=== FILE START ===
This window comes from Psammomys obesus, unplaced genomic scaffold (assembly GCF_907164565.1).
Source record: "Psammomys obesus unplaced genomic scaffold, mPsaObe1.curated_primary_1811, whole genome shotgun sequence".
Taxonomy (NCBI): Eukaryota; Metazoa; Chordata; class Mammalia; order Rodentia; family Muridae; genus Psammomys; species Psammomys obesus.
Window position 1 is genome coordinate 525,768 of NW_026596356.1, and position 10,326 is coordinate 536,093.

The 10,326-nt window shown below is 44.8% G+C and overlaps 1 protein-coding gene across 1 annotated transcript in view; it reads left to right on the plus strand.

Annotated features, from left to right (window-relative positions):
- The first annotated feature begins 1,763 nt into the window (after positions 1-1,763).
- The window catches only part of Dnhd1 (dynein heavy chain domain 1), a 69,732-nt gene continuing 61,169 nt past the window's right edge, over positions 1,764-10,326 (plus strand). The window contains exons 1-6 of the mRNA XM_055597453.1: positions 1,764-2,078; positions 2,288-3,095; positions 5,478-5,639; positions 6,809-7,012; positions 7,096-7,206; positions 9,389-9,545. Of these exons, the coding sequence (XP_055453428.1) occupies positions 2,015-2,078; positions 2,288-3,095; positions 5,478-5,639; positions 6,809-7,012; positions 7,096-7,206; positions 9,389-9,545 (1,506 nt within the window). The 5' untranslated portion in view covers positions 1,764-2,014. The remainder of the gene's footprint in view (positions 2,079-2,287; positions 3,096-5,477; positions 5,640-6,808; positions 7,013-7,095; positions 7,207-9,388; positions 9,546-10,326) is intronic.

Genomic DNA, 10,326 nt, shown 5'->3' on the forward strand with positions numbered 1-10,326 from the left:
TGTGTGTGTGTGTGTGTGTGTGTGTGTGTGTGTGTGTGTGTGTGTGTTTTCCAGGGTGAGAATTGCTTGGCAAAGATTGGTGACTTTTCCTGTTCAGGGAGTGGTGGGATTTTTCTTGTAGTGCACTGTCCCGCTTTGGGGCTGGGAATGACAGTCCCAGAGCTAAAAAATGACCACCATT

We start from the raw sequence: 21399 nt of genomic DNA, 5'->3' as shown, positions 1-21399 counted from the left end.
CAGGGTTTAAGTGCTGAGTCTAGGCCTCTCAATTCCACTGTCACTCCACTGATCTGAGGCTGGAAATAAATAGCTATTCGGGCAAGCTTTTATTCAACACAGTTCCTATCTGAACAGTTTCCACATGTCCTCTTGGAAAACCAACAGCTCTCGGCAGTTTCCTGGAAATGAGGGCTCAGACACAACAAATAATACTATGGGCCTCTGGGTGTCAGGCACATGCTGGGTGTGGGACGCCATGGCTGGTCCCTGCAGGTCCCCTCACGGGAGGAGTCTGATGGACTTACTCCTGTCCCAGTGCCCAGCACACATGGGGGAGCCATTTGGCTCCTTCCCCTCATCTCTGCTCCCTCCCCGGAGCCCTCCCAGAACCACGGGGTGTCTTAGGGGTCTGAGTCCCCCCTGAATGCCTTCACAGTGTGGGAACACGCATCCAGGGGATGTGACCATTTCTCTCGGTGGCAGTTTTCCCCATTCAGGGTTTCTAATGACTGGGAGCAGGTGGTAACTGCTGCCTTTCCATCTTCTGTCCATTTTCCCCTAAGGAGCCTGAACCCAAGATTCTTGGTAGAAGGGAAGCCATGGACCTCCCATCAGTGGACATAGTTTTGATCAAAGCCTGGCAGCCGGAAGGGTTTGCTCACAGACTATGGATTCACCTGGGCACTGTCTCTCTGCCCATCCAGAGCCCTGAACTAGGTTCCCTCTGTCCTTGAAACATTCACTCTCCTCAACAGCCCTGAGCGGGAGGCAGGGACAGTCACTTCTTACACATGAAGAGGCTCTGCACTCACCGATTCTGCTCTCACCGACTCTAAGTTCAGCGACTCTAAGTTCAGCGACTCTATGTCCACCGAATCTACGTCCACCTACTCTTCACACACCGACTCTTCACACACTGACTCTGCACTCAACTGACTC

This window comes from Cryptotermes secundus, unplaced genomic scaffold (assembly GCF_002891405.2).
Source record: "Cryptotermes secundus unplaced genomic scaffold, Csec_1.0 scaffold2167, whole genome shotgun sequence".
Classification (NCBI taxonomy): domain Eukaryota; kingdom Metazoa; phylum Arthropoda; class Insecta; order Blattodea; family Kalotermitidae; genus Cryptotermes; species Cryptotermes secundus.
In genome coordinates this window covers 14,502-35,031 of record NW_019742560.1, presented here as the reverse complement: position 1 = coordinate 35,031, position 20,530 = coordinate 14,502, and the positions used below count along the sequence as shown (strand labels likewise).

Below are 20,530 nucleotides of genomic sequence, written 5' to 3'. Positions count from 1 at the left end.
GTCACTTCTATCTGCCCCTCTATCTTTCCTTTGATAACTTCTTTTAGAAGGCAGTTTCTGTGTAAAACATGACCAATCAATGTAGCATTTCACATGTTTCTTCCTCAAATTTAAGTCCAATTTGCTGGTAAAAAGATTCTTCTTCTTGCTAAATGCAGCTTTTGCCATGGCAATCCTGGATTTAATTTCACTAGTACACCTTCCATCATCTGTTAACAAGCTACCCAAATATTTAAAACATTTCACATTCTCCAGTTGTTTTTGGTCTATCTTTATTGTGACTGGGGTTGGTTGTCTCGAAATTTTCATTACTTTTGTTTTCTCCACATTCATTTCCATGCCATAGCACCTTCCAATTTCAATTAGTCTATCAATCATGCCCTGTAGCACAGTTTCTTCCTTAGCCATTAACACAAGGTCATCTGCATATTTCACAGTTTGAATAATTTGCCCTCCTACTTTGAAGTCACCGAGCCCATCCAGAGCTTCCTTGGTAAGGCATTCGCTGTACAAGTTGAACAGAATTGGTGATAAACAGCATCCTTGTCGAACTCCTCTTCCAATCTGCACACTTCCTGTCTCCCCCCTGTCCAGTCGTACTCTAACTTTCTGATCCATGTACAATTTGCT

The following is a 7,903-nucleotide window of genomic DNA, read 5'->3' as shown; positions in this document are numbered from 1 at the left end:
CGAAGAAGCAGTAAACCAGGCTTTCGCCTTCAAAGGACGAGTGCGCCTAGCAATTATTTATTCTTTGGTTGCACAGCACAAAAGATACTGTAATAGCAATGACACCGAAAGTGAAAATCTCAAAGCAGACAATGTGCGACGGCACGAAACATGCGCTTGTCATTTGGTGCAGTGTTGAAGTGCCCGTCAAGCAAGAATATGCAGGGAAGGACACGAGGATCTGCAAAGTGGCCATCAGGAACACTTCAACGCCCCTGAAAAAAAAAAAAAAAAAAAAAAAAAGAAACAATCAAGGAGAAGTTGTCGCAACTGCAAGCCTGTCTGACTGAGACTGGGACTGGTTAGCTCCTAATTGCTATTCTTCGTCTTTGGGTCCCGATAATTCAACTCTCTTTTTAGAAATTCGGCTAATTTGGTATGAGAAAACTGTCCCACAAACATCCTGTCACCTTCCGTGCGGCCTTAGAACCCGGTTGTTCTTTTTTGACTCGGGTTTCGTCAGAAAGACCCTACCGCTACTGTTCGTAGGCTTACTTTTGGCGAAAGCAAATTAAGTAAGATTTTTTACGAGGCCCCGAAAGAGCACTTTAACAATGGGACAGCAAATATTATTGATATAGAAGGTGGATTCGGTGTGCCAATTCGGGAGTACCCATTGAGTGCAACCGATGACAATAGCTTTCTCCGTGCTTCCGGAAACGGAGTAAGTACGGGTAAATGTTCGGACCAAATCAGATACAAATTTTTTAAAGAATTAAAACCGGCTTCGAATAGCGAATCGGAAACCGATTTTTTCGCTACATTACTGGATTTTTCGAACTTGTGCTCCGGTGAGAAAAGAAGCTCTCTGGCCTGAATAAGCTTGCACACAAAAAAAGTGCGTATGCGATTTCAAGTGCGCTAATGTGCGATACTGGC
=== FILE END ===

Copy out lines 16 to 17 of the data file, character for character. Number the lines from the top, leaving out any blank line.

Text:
In genome coordinates this window covers 14,502-35,031 of record NW_019742560.1, presented here as the reverse complement: position 1 = coordinate 35,031, position 20,530 = coordinate 14,502, and the positions used below count along the sequence as shown (strand labels likewise).

Below are 20,530 nucleotides of genomic sequence, written 5' to 3'. Positions count from 1 at the left end.